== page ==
A woman who was unaware that she was pregnant has given birth while serving a tour of duty in Afghanistan.
According to the service member, whose identity has not been released, the baby was conceived before she was deployed for her six-month stint in March.
The British Ministry of Defense (MOD) stated that the "mother and baby are both in a stable condition," according to a statement released by the MOD, adding that the birth occurred on Tuesday in Camp Bastion, which is located in the Helmand province in southern Afghanistan.
A representative for the MOD explained that a special "pediatric Retrieval Team" had been dispatched to the base in order to provide care for both mother and child during the long flight back to the U.K.
"It is not military policy to allow servicewomen to deploy on operations if they are pregnant. In this instance, the MOD was unaware of her pregnancy," the MOD said in a statement.
While births are rare during combat situations military personnel are trained to adapt and act effectively in any situation that could arise.
"This is a unique occurrence, but my team is well-rehearsed in the unexpected and they adapted brilliantly to this situation," said Lieutenant Colonel Andrea Lewis, commanding officer of the field hospital for Camp Bastion, as quoted by the Daily Mail.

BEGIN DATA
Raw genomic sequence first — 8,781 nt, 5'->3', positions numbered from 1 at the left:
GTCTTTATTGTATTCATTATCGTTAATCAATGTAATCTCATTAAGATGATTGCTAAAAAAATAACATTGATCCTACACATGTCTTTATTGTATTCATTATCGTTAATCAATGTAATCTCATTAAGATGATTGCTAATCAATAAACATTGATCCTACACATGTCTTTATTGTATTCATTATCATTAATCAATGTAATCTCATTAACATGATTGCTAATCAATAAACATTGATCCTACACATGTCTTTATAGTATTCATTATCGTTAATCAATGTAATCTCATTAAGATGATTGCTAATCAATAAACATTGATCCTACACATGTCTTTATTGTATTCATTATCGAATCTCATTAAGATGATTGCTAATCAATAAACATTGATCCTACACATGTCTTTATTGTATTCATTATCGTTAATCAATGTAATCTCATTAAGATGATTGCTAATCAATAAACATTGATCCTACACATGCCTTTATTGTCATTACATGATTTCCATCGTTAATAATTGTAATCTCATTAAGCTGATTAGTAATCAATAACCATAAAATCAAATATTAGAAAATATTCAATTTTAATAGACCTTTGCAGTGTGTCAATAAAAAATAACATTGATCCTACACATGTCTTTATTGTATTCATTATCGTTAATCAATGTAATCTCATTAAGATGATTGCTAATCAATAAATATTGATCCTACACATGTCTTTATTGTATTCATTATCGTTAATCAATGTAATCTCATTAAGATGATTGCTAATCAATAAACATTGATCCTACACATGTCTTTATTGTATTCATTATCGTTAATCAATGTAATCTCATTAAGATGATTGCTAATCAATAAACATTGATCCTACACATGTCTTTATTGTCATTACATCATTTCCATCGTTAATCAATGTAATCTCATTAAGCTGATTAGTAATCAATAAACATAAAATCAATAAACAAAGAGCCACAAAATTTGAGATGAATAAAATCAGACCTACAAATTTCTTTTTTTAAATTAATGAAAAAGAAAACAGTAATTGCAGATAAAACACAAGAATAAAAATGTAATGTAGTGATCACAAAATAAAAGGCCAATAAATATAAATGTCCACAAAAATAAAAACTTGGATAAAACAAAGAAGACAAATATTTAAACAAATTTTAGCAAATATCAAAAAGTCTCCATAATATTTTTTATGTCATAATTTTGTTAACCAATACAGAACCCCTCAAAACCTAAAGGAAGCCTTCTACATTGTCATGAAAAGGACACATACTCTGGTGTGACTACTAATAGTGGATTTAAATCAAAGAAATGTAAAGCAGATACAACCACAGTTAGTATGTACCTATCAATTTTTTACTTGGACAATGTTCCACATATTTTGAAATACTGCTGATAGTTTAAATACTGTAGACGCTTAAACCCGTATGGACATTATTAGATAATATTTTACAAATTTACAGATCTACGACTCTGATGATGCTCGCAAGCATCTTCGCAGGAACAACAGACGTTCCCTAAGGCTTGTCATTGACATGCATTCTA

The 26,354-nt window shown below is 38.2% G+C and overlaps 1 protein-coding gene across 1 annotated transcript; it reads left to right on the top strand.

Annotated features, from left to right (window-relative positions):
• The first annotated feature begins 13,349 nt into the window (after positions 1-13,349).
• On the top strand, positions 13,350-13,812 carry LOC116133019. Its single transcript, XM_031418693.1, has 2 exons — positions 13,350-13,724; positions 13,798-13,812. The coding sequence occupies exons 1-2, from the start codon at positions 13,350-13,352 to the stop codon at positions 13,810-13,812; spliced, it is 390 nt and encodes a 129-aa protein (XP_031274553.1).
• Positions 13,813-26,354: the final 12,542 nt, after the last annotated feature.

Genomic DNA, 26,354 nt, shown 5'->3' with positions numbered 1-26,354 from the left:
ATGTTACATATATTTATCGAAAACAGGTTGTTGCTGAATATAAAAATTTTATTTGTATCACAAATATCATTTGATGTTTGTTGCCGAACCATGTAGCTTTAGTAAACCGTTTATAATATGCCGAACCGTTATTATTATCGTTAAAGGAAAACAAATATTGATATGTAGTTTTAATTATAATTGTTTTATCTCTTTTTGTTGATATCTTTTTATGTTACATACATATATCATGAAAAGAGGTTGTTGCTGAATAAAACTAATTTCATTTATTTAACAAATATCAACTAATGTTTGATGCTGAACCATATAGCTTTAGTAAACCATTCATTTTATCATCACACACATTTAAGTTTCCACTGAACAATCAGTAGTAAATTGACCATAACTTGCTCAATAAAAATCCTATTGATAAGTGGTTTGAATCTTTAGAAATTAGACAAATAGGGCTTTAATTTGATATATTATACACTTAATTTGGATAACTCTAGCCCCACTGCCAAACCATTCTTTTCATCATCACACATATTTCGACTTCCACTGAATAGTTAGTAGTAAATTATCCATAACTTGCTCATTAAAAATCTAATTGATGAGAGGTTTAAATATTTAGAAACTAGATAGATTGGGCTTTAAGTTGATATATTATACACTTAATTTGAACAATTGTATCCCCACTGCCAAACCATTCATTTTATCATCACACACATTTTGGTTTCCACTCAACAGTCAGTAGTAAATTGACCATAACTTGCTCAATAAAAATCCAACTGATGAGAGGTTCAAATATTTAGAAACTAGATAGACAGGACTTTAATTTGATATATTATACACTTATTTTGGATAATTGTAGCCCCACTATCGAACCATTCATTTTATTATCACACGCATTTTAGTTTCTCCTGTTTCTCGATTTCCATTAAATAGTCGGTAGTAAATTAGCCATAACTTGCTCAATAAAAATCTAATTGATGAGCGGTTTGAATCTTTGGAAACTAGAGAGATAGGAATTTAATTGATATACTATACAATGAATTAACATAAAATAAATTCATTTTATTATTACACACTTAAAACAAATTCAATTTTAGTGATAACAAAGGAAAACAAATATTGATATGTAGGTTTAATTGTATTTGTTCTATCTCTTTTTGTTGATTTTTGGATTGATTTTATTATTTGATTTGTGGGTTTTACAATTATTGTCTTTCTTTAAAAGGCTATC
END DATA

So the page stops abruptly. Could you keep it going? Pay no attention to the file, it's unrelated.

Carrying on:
This was reported as the first time a British soldier had given birth during a combat operation, even though since 2003 around 200 servicewomen have previously been sent home from tours of duty after their pregnancies were reported, according to BBC correspondent Caroline Wyatt.
"Military rules ban pregnant servicewomen from front-line duties, though last year another female British soldier gave birth two weeks after returning from her six-month deployment to Afghanistan," she said.
While the military gives every service member a through physical examination, it is not common practice to have women complete a pregnancy test before they are deployed.